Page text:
Did you include the income tax refund you would get back from your RRSP contributions in your 5.7?
[OP]
Member
Jan 4, 2004
428 posts
76 upvotes
Richmond
Ok so after reading that thread and the articles, it seems like it is a good idea to buy additional rrsp as much as I can, but from what I can tell, there are no "jumps" in benefits no matter how much rrsp I buy.
Ie if my t4 is 90k, and my wife has not worked... With two kids. My rrsp carry over is around 35k not including this tax years.... There is no way for me to buy so much rrsp that I'd get max ccb...

So now the question would be... I currently have approximately 20k rrsp already purchased this year... Is it worth it to do everything I can to do something crazy like 40k? Or better just to buy 20k a year for the next few years....
Deal Fanatic
User avatar
Sep 23, 2009
5062 posts
2249 upvotes
Just for CTB (not considering other income taxes) ....

Utilizing the calculator above ....

For 2 Kids (under 6),

$90,000 : $554 a month. (Annually, that's $6,650.)
$70,000: $649 a month. (Annually, that's $7,790.)
$50,000: $841 a month. (Annually, that's $10,100.)

As you can see the second $20,000 contribution adds quite a bit. In fact, it's an 11.55% return.

For 2 Kids (over the age of 6),

$90,000 : $387 a month. (Annually, that's $4,650.)
$70,000: $482 a month. (Annually, that's $5,790.)
$50,000: $675 a month. (Annually, that's $8,100.)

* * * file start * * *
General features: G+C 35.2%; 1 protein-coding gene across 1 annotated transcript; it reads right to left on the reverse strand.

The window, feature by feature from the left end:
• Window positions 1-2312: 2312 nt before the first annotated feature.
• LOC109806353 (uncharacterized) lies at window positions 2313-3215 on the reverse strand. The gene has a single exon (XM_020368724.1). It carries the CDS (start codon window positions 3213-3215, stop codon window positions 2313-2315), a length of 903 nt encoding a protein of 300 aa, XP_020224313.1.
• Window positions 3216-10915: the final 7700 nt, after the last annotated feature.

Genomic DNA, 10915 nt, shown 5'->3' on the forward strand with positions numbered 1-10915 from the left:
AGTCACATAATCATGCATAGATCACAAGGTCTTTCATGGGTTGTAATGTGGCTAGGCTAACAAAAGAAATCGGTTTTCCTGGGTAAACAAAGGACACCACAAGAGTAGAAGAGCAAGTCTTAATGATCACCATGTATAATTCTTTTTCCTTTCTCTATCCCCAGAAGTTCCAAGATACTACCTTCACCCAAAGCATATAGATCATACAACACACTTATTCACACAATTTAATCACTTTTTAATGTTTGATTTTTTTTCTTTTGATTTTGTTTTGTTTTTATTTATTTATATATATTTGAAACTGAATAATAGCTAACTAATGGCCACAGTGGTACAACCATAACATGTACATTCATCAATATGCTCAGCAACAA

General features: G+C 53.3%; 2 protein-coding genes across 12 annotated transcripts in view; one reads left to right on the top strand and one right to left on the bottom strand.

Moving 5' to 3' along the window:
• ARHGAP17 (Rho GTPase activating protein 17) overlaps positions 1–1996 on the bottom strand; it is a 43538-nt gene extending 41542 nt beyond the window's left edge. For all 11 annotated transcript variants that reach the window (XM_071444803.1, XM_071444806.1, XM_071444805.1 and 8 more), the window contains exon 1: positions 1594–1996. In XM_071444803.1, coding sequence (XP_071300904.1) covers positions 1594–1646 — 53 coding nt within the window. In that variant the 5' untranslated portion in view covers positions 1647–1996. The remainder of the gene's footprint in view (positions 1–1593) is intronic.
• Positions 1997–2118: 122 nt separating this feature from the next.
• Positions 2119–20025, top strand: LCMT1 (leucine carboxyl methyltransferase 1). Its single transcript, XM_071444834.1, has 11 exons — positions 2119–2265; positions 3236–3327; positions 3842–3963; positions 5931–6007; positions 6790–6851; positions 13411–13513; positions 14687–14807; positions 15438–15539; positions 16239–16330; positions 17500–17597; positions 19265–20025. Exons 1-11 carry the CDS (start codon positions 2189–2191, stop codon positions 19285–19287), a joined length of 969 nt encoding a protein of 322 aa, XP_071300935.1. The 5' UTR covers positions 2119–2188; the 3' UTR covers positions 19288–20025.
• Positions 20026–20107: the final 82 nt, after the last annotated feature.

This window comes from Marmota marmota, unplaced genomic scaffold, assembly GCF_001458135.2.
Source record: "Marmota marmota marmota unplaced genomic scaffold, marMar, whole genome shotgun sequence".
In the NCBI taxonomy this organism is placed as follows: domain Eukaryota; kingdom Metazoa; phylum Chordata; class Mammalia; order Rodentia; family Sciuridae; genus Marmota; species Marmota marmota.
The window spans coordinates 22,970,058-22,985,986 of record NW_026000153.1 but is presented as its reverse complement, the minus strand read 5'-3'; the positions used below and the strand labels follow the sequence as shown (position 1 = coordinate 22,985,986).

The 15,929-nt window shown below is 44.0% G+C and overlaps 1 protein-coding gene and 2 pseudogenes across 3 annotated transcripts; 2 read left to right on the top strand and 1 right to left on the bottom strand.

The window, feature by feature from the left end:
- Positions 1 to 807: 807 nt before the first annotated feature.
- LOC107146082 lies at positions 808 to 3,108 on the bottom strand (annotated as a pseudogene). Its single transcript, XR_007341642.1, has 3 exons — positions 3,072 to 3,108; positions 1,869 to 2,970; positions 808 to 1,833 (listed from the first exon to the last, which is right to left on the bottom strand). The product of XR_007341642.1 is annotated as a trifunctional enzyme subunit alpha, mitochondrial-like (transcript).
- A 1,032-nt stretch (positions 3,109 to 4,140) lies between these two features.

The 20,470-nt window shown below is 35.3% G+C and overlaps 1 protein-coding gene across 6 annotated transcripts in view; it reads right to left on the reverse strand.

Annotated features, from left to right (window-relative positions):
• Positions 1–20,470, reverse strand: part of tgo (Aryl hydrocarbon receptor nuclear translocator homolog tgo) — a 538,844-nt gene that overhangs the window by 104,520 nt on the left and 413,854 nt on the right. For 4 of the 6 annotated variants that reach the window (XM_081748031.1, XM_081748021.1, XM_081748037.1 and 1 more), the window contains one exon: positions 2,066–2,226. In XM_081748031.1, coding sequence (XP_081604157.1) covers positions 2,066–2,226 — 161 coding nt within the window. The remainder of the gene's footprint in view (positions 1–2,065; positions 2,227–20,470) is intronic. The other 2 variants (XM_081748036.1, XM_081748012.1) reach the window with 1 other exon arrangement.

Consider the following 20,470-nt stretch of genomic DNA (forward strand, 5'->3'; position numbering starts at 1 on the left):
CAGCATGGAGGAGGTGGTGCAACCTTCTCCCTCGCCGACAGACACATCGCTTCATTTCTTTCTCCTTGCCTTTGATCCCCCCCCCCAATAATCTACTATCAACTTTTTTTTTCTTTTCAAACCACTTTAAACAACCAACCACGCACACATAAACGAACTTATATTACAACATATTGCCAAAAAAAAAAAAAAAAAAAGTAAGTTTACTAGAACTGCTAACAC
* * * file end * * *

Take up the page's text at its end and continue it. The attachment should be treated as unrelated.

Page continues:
Even if kids are older, the second $20,000 contribution has a return of 11.55%

Note: You need to consider that contributing that much will also see a slight decline on your RSP return on tax reduction.
Deal Fanatic
User avatar
Sep 23, 2009
5062 posts
2249 upvotes
More math ...

If you have 2 kids under 6

Contributing $20,000 this year and $20,000 next year: $15,580
Contributing $40,000 this year and $0 next year: $16,750

Difference: $1,170 (7.5% difference)

If you have 2 kids over the age of 6

Contributing $20,000 this year and $20,000 next year: $11,580
Contributing $40,000 this year and $0 next year: $12,750

Difference: $1,170 (10.1% difference)

This is useful to know if you don't have the money today.

This would help in knowing whether it is worth it to get an RRSP loan or not.

Again, this is only looking at CCB. We haven't looked at the loss of tax reduction.
Deal Fanatic
User avatar
Sep 23, 2009
5062 posts
2249 upvotes
Even more math. (For BC ... because OP is from BC)

http://www.taxtips.ca/calculators/basic ... ulator.htm

I don't know your exact amount ... so will just use an even $90,000 -

$90,000 of employment income in 2016 brings $20,073 in taxes